We must also dispel the myth that sustainability is an environmental movement. The Earth already knows how to be sustainable. Sustainability is a community movement. It is the human built environment, social institutions, right down to our very lifestyles and ethical framework that must deeply embody the concepts of sustainability into their fabric. This is the weave of the web of life that humans must learn. It can also be seen that a basic truism of sustainability is that one region can not become sustainable at the expense of another region. Not only must the Santa Cruz River start flowing again, but the Colorado River must once again reach the sea. This puts Central Arizona Project proponents in an awkward, indeed rather difficult, position.

   There is an often overlooked aspect of the commons--the land, air, and water that provides the basic sustenance to support a healthy life and the human economy. This aspect requires taking the concept of commons to its logical conclusion: The earth is our common life support system. Quality of life is meaningless without equitable access to and distribution of these commons.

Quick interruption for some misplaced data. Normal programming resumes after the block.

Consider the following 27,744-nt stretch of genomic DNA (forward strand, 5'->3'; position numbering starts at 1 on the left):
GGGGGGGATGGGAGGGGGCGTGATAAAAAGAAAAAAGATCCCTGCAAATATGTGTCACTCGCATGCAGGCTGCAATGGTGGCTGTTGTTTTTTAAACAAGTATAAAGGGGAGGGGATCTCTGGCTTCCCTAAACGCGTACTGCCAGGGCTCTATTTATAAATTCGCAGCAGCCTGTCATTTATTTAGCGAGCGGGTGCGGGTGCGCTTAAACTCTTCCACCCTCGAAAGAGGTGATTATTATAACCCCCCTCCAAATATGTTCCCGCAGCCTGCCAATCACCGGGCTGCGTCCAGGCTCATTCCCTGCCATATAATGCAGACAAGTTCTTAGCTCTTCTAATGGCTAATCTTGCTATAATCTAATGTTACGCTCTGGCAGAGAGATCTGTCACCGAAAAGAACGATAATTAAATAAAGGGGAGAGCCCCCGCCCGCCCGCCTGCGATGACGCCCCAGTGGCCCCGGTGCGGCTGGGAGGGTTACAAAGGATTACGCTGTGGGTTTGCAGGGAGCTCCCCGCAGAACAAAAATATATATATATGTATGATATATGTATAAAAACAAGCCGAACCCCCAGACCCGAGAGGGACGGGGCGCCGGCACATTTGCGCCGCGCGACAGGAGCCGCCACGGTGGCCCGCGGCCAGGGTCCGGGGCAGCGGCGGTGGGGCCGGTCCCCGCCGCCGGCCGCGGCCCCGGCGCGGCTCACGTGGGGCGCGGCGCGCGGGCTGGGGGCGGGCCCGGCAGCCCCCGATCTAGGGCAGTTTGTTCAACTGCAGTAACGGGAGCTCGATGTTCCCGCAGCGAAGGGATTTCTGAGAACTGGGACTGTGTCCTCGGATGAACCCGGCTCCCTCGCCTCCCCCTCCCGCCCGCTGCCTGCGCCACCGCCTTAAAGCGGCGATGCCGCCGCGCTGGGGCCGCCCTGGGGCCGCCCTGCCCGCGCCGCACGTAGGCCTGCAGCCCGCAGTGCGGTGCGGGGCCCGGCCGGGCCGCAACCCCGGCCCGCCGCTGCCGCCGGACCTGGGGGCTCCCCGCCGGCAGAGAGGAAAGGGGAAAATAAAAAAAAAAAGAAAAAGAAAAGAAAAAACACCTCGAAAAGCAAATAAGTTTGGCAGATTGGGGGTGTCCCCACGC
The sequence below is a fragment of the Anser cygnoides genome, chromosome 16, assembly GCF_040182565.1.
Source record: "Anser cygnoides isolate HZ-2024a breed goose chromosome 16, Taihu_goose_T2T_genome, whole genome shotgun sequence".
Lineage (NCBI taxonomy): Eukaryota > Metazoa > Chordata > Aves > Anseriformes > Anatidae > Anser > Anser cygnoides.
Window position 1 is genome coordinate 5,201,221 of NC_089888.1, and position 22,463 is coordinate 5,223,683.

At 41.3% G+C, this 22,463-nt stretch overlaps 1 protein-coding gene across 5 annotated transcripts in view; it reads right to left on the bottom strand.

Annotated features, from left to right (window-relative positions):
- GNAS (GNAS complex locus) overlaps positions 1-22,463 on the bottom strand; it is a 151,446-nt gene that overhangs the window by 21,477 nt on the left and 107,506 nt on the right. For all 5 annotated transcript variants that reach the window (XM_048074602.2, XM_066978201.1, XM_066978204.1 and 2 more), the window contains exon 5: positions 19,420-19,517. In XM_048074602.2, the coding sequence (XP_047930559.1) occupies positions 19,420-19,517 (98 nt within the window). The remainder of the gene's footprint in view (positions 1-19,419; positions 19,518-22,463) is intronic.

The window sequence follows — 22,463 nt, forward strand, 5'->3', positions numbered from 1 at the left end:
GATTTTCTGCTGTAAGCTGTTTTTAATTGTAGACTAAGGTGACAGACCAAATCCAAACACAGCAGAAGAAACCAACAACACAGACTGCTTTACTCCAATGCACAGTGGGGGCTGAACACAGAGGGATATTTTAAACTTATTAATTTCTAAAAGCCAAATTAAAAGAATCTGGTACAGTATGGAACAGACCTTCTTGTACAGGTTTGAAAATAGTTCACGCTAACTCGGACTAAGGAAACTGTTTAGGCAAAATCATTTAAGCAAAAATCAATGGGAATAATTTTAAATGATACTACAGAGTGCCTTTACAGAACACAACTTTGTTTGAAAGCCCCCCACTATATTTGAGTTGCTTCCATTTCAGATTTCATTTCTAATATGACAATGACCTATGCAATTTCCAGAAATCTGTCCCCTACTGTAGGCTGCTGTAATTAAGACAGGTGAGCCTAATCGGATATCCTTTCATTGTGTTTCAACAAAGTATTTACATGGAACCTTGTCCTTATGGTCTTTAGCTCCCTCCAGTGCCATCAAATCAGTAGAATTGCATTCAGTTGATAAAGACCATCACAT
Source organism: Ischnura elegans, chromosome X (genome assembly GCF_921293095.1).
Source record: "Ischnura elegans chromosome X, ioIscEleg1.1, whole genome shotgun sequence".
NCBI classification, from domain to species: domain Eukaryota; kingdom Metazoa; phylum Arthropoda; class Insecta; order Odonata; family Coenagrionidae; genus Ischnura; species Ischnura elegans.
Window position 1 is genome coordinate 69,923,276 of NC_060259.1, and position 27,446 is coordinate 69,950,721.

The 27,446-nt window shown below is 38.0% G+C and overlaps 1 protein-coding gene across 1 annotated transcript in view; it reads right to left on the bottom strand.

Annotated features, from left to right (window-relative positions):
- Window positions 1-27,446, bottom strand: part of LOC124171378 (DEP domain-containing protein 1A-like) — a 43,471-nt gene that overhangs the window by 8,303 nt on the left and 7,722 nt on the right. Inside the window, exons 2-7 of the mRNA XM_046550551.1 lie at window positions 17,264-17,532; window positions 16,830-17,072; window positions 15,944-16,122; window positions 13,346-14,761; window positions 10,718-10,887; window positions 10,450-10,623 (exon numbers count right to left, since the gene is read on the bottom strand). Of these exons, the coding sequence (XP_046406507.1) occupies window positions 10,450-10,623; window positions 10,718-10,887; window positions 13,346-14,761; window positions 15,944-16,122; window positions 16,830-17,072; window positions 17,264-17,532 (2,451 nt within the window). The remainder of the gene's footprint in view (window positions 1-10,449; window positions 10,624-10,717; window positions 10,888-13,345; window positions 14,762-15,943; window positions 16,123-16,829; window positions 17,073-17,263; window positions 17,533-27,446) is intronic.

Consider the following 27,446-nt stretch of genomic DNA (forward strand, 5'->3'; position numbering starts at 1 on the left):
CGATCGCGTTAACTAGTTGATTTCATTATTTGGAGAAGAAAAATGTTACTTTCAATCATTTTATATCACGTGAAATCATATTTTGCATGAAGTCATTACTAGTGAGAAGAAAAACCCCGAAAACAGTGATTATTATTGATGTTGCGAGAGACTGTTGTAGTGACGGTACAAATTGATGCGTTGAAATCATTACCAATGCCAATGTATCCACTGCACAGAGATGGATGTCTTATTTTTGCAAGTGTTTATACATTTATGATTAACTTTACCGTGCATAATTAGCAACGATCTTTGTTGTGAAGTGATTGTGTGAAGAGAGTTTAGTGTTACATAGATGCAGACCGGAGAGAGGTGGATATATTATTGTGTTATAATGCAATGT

There can be no equity on a dead planet.

   The commons has been appropriated by a few special interests on the assumption of some sort of perceived right of privilege. But this privilege is a self-proclaimed right based on hubris and arrogance, not on any known natural systems principle. These few interests are the drivers of the growth machine and its practice of what can only be described realistically as economic cannibalism, whose increasingly energy-intensive activities further consolidate power, control, and wealth--with wealth being measured exclusively in monetary and materialistic terms--and further degrade the commons.

   This brings us deep within the quality of life issue.